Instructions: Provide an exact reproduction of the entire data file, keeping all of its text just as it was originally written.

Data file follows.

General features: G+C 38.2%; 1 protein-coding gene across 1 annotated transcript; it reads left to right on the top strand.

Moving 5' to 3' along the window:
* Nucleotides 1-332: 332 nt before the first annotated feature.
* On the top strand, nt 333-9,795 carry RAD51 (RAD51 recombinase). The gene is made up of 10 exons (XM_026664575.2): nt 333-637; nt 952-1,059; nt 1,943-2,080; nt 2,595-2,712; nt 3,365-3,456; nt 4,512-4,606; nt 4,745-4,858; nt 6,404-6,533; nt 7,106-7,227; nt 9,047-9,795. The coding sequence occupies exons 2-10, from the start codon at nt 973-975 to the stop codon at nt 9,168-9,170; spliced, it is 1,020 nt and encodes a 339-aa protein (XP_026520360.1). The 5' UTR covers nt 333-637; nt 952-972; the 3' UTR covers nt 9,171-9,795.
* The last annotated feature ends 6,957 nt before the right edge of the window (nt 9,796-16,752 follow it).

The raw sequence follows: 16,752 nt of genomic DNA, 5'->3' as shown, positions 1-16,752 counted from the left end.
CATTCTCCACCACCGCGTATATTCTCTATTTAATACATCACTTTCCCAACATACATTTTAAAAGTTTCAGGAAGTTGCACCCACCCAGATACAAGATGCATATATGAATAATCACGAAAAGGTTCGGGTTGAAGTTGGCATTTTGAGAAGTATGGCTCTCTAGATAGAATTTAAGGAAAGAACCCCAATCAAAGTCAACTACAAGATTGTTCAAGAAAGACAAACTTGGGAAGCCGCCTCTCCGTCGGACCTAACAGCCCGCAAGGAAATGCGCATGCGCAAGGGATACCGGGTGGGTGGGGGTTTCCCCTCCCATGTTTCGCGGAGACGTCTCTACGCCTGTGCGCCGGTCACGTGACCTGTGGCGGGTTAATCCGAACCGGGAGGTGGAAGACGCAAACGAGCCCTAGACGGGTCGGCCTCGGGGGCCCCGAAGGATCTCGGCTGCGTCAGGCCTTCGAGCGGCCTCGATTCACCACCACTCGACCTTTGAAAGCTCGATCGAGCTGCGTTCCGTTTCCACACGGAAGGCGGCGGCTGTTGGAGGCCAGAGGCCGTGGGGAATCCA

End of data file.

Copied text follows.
General features: G+C 38.2%; 1 protein-coding gene across 1 annotated transcript; it reads left to right on the top strand.

Moving 5' to 3' along the window:
* Nucleotides 1-332: 332 nt before the first annotated feature.
* On the top strand, nt 333-9,795 carry RAD51 (RAD51 recombinase). The gene is made up of 10 exons (XM_026664575.2): nt 333-637; nt 952-1,059; nt 1,943-2,080; nt 2,595-2,712; nt 3,365-3,456; nt 4,512-4,606; nt 4,745-4,858; nt 6,404-6,533; nt 7,106-7,227; nt 9,047-9,795. The coding sequence occupies exons 2-10, from the start codon at nt 973-975 to the stop codon at nt 9,168-9,170; spliced, it is 1,020 nt and encodes a 339-aa protein (XP_026520360.1). The 5' UTR covers nt 333-637; nt 952-972; the 3' UTR covers nt 9,171-9,795.
* The last annotated feature ends 6,957 nt before the right edge of the window (nt 9,796-16,752 follow it).

The raw sequence follows: 16,752 nt of genomic DNA, 5'->3' as shown, positions 1-16,752 counted from the left end.
CATTCTCCACCACCGCGTATATTCTCTATTTAATACATCACTTTCCCAACATACATTTTAAAAGTTTCAGGAAGTTGCACCCACCCAGATACAAGATGCATATATGAATAATCACGAAAAGGTTCGGGTTGAAGTTGGCATTTTGAGAAGTATGGCTCTCTAGATAGAATTTAAGGAAAGAACCCCAATCAAAGTCAACTACAAGATTGTTCAAGAAAGACAAACTTGGGAAGCCGCCTCTCCGTCGGACCTAACAGCCCGCAAGGAAATGCGCATGCGCAAGGGATACCGGGTGGGTGGGGGTTTCCCCTCCCATGTTTCGCGGAGACGTCTCTACGCCTGTGCGCCGGTCACGTGACCTGTGGCGGGTTAATCCGAACCGGGAGGTGGAAGACGCAAACGAGCCCTAGACGGGTCGGCCTCGGGGGCCCCGAAGGATCTCGGCTGCGTCAGGCCTTCGAGCGGCCTCGATTCACCACCACTCGACCTTTGAAAGCTCGATCGAGCTGCGTTCCGTTTCCACACGGAAGGCGGCGGCTGTTGGAGGCCAGAGGCCGTGGGGAATCCA